I began my entry into serious wildflower photography about 10 years ago. Then, my focus was on capturing all of the identifiable parts of the flower so that I could properly identify and classify the plant.
Quickly, I learned I needed to also photograph leaves, seeds, stems, the environment and so on if I wanted to identify some of the trickier species; leading me on quests to learn more about wildflowers and plants than I ever could have anticipated. Much to my dismay, there is no one definitive resource which includes all wildflowers. Luckily I live near one of the largest universities in Texas with experts who are usually ready to lend assistance when I can provide them with proper photos.
Today, I still place high importance on the ability to identify any flower that is the subject of one of my photographs. However, I have relaxed and begun to explore the application of different techniques to flower photography. This has produced some results which serve to satisfy my need for creativity.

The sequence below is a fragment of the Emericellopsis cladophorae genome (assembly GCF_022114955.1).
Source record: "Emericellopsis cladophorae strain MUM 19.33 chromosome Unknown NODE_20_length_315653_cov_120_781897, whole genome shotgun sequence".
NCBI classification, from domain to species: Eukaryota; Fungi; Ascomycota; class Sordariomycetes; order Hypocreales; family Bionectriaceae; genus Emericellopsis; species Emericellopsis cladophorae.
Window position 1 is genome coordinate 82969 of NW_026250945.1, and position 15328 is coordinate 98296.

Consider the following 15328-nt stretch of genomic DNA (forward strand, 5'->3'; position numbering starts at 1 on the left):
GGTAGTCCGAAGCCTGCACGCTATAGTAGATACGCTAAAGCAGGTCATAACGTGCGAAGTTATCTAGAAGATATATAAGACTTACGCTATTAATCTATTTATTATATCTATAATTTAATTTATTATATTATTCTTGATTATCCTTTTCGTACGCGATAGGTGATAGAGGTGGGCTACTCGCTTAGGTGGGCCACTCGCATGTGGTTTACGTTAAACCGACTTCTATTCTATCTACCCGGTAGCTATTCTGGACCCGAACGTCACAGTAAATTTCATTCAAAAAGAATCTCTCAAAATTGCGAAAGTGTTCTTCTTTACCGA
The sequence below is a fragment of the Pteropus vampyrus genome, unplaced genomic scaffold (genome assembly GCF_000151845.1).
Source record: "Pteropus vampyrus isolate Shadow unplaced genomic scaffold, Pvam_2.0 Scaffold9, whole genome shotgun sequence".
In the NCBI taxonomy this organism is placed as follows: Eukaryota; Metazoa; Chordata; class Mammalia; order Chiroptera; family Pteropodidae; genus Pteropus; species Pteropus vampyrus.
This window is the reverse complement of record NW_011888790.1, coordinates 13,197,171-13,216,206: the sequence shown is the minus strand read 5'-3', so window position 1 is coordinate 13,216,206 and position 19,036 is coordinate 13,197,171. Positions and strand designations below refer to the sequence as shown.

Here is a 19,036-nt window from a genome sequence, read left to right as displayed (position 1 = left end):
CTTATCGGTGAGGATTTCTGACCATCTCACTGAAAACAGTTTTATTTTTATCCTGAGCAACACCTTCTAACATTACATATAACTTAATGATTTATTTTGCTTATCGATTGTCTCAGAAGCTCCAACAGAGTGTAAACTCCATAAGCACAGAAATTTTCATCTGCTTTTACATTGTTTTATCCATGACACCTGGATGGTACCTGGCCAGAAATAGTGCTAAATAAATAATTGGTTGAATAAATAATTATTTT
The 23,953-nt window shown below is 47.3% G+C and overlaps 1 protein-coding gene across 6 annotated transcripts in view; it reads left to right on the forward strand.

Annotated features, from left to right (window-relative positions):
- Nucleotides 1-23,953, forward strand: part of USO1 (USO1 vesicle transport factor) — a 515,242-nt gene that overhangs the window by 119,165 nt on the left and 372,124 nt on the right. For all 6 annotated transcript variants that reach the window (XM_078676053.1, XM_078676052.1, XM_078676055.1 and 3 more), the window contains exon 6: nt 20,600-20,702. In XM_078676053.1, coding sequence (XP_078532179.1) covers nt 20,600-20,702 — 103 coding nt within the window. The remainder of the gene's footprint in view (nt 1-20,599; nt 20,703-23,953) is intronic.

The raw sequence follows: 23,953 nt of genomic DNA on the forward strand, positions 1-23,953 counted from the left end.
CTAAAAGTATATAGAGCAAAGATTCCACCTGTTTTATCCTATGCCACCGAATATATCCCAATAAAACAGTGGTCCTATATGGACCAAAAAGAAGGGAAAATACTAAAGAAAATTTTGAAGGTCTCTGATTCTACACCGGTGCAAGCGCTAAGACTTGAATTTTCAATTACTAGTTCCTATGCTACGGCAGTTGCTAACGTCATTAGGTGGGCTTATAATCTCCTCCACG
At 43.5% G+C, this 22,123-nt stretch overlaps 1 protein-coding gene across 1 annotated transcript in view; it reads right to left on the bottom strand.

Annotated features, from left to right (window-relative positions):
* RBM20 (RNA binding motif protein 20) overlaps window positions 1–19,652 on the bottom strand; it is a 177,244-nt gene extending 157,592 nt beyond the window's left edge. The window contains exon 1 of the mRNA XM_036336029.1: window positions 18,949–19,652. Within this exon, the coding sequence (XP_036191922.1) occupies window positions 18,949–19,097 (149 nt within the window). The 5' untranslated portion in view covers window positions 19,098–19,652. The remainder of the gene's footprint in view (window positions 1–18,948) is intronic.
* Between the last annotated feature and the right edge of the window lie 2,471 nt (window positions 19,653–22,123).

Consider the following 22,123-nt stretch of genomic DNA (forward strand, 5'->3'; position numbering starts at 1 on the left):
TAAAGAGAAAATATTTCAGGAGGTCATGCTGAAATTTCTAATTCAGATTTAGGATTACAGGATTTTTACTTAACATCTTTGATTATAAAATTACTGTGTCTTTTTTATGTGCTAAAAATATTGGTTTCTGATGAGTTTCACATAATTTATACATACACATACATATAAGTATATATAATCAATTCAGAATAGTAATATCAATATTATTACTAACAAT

Fields of flowers provide me with options. First, I can work on a tripod using a very small aperture to create an image that is sharp throughout (remember to focus 1/3 of the way into the frame). These images may contain buildings or fences and sky as well as flowers.
Second, I can use a tripod or handhold the camera and pan to create pleasing blurs. I have found that shutter priority mode with shutter speeds in the 1/15 to 1/2 second range work well but other times, such as in the sunflower image, 1/160 second exposure produced a pleasing blur. Note that not all blurs are pleasing. Design elements are still at play in blurs. Color, form, and balance are especially important. Look for color combinations or patterns. Pay attention to background, envisioning how the blur will render elements found there. Flower photography can be great fun and creative! I’d like to hear from you about your panning experiences.